The following is a reflection on Exodus 33:12-23, the Hebrew Bible lesson appointed for October 16th, 2011 according to the New Revised Common Lectionary. (Proper 24, Year A) On this site there is also
• a reflection on the Gospel Lesson for the same day, and
• a version of the Prayers of the People, based on the lessons of the day.
“In this way, we shall be distinct, I and your people, from every people on the face of the earth.”
In the Enuma Elish, the Babylonian Creation Epic written ca. 1500-1800 BCE, we find a very similar, and very different, story of the creation of the cosmos, and the creation of humanity. An emerging set of gods create order out of an existing structure of divine chaos.
It’s a strange, and yet eerily similar, tale.
Until we get to the creation of mankind in the sixth (of seven) tablets, when humanity is made. Enuma Elish says that humanity was created out of the blood of a rebel god…but it is so clear that humanity is created for no other reason than to provide service to the gods.
The “black-headed ones,” as we’re called in the text, have no other purpose than to serve a pantheon of gods who could care less about us. There is nothing humanity gets in return for this service, except for the privilege of existence.
This is standard fare in the literature of the ancient near east. Humanity is a mass of slaves whose only function in the cosmos is to serve as slaves to the gods.
The gods are near, per se, in their images (idols) and their temples. But, they are a group of morally deficient, and self-serving beings. They are just like us–only with infinite cosmic power. They lie, they cheat, the steal, they cavort, and they have petty feuds among themselves.
It is out of this cultural and theological soup that the people of Israel lived and moved. It is evident that they borrowed a lot of concepts and icons from their neighbors.
Except for one thing: they understood very clearly that God has chosen them to be His own. God had reached down out of the heavens and was interested in a two-way relationship with a humanity that he created out of the dust of the ground, infused with his holy breath, and made in his image. His people were a priestly people, invited to live with their God.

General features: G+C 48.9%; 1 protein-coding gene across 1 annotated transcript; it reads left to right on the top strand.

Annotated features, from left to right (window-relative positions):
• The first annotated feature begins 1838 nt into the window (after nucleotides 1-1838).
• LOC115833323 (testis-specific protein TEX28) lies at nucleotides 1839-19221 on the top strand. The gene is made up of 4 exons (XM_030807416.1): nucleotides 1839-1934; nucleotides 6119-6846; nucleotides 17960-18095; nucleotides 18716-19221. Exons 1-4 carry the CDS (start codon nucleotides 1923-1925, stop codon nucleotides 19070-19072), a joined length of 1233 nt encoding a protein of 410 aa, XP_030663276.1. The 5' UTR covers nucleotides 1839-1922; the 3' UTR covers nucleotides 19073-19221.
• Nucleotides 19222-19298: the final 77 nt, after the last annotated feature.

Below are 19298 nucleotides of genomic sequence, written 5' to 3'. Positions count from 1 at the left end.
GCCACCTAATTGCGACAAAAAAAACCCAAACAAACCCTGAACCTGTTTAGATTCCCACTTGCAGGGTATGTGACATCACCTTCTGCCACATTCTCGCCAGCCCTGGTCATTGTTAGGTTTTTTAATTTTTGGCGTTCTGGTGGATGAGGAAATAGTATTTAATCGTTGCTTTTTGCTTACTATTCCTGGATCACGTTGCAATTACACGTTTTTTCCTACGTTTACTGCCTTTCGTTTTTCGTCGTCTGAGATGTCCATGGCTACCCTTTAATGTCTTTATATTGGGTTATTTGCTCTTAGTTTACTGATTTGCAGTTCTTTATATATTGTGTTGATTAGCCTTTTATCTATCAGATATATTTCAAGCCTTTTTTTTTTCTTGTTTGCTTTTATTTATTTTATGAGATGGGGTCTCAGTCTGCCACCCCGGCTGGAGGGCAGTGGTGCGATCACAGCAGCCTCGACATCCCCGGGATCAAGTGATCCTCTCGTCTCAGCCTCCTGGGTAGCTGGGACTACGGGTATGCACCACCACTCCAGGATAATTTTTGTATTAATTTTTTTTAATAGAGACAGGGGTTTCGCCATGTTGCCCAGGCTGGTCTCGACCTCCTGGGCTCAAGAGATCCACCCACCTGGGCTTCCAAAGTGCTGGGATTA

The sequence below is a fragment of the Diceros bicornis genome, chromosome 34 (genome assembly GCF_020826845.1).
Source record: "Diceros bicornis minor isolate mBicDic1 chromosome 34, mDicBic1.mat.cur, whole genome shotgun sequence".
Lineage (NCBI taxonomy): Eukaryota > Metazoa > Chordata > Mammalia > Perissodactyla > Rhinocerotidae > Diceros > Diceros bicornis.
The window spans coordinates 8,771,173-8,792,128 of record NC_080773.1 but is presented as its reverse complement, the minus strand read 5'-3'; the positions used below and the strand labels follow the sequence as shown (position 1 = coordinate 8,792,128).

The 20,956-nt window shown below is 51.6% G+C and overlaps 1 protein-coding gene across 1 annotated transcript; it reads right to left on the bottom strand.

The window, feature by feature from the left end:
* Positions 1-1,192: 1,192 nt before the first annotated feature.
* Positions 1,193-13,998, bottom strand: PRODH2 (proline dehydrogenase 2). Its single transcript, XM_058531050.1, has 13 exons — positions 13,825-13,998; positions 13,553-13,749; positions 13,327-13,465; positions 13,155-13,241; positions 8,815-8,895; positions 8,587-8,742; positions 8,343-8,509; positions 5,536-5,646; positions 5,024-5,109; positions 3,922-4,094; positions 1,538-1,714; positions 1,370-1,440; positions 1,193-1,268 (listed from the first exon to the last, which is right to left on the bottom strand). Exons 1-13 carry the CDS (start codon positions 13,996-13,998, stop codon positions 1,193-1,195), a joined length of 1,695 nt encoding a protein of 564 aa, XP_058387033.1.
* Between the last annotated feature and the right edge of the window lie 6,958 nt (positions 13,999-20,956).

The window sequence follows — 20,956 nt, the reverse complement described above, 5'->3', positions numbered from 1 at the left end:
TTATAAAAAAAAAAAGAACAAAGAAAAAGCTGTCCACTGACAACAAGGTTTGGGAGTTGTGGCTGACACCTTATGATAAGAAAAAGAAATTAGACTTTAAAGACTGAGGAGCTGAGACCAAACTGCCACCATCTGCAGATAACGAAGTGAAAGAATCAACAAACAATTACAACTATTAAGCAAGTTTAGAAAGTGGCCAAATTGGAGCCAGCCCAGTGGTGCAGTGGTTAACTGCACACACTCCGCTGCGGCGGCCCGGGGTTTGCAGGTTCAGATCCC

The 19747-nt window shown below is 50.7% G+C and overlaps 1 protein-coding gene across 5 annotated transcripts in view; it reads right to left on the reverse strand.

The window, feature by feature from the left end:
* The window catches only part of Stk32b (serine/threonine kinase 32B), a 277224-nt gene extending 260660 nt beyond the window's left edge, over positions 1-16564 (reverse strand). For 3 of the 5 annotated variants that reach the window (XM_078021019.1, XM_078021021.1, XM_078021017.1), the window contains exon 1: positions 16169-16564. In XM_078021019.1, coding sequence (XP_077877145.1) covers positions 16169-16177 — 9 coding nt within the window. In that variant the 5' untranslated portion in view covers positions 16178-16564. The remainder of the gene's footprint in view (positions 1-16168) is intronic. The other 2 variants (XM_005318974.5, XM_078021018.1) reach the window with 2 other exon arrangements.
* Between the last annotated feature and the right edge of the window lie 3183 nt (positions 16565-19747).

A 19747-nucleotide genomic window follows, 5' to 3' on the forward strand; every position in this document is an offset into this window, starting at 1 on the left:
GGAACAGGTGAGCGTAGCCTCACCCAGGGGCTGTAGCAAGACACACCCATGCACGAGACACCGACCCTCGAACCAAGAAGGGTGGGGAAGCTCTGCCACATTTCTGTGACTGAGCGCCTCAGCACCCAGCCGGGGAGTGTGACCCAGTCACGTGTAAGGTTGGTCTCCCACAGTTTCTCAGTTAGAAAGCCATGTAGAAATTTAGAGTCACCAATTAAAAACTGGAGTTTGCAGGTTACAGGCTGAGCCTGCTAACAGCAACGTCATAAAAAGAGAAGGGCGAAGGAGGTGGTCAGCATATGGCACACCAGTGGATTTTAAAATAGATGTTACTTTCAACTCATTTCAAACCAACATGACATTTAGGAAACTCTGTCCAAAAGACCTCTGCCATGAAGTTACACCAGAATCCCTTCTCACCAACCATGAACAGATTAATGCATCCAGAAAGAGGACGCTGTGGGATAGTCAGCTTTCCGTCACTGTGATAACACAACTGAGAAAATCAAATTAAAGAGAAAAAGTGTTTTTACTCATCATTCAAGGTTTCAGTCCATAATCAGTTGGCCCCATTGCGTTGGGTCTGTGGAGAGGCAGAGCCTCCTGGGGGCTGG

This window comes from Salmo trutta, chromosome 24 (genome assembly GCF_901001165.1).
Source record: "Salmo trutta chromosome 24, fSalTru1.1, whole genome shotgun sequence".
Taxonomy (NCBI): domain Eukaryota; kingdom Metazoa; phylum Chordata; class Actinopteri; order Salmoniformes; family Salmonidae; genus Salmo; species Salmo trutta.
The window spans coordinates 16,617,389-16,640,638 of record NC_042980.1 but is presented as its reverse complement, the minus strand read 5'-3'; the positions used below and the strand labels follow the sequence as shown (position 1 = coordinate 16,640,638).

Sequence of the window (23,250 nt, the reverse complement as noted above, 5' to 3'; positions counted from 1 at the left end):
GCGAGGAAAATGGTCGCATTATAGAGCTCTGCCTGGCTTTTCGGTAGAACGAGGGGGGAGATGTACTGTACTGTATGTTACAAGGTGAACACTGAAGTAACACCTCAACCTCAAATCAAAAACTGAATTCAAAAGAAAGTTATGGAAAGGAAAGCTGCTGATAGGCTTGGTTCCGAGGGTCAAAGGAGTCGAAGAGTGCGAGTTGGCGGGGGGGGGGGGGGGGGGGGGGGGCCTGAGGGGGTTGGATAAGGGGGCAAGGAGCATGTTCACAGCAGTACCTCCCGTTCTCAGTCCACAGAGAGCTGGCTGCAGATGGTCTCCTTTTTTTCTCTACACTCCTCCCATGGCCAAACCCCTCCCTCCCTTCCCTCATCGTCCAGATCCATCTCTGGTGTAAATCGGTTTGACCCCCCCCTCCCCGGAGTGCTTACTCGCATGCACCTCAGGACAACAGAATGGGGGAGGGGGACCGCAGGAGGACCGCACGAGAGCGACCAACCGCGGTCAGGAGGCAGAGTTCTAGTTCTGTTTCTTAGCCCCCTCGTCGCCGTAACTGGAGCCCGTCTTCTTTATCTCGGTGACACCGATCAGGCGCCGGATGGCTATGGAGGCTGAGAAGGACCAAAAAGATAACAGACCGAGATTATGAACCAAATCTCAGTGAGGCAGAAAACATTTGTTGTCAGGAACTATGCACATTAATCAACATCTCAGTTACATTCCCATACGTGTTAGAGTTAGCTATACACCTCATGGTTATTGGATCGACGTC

“My presence will go with you, and I will give you rest.”
God Almighty didn’t merely demand service from his people…he gave back. He gave them rest. He gave life. He gave blessing. He gave His own very Presence.
And this beautiful intimacy set the children of Israel apart from all their neighbors. It set them apart from all the world.
And when Jesus walked the earth so many centuries after Moses, people saw in him the obvious next step: God no longer lived with us in a Temple, but God lived among us in the flesh.
“To give us rest.”
The other cultures of the ancient near east knew a lot about divine rest. Temples and Ziggurats were constructed as abodes of rest for the gods. Great stepped structures provided a way for the gods to descend from the heavens, and find rest and refreshment on earth–as they were tended to by us slaves.
Rest was something that humanity was supposed to offer the gods.
The God of Israel, however, turned this on it’s head.
The God of Abraham, Isaac and Jacob gave his people rest. A whole day of rest, one day a week. And, even more so, rest for their souls.
May we, as we enter our churches, and as we re-enter the world, find the rest that God give us. The rest and contentment–the shalom–that God always gives His people. And, may we know that this rest, and the many gifts which God showers upon us, are symbols of a relationship that God initiated with humanity millennia ago.
And that, we are distinct. Special. Set apart–a priestly people–for, and with, God.